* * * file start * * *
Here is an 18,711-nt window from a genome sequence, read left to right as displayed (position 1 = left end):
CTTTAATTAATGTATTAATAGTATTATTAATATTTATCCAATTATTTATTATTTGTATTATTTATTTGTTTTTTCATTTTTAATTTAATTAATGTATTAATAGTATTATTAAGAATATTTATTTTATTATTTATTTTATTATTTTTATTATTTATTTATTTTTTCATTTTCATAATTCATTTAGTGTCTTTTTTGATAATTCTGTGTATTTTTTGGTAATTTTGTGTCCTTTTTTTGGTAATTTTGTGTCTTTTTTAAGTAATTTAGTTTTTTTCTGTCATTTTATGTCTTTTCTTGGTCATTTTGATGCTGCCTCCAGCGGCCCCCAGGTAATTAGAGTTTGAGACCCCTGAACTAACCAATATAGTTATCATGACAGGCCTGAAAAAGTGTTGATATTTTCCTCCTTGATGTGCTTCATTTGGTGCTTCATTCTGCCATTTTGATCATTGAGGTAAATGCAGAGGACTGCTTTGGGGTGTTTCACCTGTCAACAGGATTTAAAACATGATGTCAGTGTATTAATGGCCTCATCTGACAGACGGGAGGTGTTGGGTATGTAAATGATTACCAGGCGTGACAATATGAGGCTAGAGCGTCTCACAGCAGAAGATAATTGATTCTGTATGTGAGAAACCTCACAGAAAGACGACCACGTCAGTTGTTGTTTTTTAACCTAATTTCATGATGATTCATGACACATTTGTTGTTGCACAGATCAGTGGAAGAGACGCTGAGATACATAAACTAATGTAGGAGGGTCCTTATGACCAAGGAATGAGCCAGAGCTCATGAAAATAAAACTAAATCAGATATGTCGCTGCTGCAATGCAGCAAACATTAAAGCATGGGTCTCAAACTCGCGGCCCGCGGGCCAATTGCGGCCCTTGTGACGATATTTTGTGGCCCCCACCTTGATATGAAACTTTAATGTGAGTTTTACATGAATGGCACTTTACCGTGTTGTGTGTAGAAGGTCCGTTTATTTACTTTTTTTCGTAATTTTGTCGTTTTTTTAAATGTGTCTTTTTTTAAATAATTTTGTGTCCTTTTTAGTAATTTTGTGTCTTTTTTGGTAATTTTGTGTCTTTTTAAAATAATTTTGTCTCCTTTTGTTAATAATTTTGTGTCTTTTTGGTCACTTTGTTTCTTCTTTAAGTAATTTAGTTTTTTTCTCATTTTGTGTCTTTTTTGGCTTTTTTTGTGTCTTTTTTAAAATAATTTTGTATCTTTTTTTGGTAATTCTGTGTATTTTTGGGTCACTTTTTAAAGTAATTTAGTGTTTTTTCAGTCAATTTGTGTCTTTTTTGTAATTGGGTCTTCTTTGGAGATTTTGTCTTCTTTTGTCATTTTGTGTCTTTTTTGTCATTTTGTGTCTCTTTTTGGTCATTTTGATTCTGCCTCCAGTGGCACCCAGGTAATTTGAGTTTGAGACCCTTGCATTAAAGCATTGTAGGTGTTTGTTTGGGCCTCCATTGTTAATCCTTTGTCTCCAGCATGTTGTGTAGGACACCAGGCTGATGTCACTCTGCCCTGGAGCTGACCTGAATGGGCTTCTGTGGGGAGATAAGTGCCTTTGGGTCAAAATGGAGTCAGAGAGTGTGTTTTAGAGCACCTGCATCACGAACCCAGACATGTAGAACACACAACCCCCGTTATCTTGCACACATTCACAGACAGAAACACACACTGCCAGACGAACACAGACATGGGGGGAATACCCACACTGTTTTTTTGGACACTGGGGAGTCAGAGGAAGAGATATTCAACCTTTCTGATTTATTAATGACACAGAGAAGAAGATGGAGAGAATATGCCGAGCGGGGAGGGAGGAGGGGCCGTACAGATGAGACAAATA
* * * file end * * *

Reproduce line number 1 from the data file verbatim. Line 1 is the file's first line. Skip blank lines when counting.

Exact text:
Here is an 18,711-nt window from a genome sequence, read left to right as displayed (position 1 = left end):